“I was shocked when, less than a month ago, Governor Branstad’s Department of Revenue filed for a rule change to make the same tax law changes rejected by the Legislature two years earlier.

“Months after vetoing $56 million in one-time money for education, Governor Branstad now claims he can cut corporate taxes by as much as $70 million a year without legislative approval.

“I want to stress that we don’t know how much this tax change will cost. In 2013, Governor Branstad’s Administration said the cost could be between 25 and 70 million dollars.

“At that time, the nonpartisan Legislative Services Agency said it did not have enough information to estimate the size of this tax cut. That is still LSA’s position today.

“There is not enough information to estimate the size of this corporate tax cut. If you need a reason to vote for a delay, that’s a good reason right there. What’s the rush?

“Of course, the Governor can veto legislation he does not like. No one challenges his power to do that.

“What Governor Branstad and every other Iowa governor up to now cannot do is re-write existing law to get his way after failing to win Legislative approval.

“And that is exactly what Governor Branstad is trying to do in this case. Having failed to convince the legislature to change the tax code, he’s trying to change it by rule.

“If Governor Branstad is successful in this maneuver, he’s making history.

“If you let this one slide by, you are setting a precedent that will be there for all future Governors, be they Republicans, Democrats or independents.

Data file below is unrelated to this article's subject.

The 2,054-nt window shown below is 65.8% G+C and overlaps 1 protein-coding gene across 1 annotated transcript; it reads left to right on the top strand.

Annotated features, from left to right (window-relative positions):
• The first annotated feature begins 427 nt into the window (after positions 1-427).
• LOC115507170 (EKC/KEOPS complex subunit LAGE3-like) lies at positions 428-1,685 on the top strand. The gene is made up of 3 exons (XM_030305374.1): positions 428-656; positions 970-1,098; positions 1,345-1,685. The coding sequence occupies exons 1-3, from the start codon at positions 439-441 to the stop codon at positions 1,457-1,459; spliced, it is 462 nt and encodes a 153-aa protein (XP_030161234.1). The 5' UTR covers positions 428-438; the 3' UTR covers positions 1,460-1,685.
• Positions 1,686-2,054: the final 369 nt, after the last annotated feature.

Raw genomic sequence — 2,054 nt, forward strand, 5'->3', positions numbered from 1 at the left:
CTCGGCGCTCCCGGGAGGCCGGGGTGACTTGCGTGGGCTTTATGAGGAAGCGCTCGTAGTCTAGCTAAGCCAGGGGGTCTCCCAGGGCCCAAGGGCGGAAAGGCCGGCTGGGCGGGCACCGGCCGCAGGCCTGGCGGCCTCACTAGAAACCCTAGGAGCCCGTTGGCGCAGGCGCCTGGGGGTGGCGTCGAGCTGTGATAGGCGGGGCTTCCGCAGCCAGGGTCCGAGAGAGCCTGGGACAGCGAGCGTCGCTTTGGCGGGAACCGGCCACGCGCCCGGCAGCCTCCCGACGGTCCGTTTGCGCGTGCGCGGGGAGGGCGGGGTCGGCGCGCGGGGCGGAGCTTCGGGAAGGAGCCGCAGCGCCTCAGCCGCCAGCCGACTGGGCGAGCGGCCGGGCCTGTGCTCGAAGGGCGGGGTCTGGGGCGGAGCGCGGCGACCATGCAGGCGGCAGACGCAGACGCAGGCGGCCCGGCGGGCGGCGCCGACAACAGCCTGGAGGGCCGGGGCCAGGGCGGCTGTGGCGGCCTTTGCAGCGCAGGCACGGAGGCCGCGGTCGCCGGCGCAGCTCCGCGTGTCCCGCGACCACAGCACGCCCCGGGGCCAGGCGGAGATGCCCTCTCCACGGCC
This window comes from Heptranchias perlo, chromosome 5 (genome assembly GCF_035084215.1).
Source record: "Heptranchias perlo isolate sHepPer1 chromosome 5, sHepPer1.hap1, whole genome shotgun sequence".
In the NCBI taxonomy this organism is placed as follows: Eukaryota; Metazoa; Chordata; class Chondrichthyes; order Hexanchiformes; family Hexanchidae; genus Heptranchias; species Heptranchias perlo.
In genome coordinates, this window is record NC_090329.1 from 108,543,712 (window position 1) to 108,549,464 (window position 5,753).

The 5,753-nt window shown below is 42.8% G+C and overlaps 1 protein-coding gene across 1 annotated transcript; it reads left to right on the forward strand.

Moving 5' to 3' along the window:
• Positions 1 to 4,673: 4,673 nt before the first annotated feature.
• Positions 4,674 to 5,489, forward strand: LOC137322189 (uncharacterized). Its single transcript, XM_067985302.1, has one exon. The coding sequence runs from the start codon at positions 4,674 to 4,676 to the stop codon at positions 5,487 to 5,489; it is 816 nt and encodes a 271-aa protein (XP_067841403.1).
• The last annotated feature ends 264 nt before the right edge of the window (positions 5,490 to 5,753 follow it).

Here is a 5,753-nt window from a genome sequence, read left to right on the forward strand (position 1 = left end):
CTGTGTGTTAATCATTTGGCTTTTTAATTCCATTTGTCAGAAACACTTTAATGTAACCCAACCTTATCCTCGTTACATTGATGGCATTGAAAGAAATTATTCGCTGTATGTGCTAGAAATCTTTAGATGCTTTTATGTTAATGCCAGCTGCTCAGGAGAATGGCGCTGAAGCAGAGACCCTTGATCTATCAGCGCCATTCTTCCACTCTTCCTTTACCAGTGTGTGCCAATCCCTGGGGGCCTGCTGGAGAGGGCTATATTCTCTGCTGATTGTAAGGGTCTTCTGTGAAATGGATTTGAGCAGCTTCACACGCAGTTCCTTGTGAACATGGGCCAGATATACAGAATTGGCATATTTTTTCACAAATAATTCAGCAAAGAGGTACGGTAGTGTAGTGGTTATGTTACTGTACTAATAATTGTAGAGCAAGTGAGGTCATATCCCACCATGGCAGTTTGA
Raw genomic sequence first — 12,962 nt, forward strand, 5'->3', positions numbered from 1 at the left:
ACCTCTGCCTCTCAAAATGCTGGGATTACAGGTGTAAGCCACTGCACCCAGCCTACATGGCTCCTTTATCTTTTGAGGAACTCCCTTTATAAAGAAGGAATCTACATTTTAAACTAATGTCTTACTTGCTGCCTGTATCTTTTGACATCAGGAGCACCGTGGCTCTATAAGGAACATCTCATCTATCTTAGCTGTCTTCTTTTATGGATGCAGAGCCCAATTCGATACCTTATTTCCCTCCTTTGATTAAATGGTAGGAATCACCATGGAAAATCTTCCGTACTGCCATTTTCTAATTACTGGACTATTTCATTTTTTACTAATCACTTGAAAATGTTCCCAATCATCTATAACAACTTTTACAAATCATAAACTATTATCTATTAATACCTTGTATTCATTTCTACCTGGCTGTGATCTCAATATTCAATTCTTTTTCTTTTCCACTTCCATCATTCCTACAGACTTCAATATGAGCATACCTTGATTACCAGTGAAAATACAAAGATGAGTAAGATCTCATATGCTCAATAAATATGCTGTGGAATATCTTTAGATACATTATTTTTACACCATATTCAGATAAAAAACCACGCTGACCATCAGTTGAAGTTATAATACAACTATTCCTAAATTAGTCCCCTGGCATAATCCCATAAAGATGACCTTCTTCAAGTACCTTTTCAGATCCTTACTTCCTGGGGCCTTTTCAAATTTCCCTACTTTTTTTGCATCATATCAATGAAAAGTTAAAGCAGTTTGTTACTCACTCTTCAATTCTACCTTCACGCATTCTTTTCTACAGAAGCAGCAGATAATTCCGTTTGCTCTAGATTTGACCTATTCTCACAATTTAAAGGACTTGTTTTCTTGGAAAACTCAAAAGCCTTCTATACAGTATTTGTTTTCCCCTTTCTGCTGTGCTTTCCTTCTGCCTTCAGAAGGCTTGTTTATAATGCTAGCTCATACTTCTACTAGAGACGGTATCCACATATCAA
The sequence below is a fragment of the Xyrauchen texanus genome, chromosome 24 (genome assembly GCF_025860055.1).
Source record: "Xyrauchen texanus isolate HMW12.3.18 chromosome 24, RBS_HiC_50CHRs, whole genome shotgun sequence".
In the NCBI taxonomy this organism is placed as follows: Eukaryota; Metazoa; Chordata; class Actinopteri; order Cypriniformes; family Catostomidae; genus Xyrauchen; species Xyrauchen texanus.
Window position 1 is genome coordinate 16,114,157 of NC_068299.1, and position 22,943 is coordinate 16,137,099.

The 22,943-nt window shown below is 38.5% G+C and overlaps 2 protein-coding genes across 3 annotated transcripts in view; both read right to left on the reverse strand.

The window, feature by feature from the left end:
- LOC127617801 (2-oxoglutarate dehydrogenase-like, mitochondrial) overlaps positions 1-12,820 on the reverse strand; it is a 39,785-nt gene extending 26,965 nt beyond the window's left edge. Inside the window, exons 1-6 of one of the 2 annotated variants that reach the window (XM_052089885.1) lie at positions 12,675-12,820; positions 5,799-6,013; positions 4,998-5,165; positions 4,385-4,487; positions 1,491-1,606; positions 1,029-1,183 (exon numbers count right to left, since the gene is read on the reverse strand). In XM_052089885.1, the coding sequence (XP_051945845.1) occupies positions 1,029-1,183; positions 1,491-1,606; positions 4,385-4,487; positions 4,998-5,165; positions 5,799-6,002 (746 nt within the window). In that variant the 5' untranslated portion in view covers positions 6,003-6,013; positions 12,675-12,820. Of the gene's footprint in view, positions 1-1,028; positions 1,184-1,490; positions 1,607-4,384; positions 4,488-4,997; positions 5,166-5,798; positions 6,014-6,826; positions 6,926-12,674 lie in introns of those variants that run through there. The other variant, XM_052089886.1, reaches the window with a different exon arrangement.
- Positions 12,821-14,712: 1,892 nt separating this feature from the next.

“This rule is an overreach. This rule is bad precedent. The Branstad Administration should withdraw the rule.

“This seems unlikely. So, members of the committee, I want to strongly encourage you to stand up to the legislature’s role and prerogative to establish tax policy and any other policy it deems appropriate.

“And not allow the executive branch to usurp our constitutional powers, and in this case, illegally establish an enormous, costly tax policy that will continue to undermine our ability to educate our kids.”

UPDATE: Radio Iowa’s O.Kay Henderson reported on October 19 press that the governor is “confident” state lawmakers will not block the new administrative rule.

“They [Republican state legislators] have supported it and passed the bill twice that would do something similar to that,” Branstad said this morning during his weekly news conference. […]

“This is no change in the law,” Branstad said. “This is merely a clarification to modernize the definition under what modern manufacturing is all about.” […]

Branstad told reporters he’s “very careful” when taking this kind of executive action.

Sure he is. Just like he’s “very careful to recognize the separation of powers and to work with the Legislature.”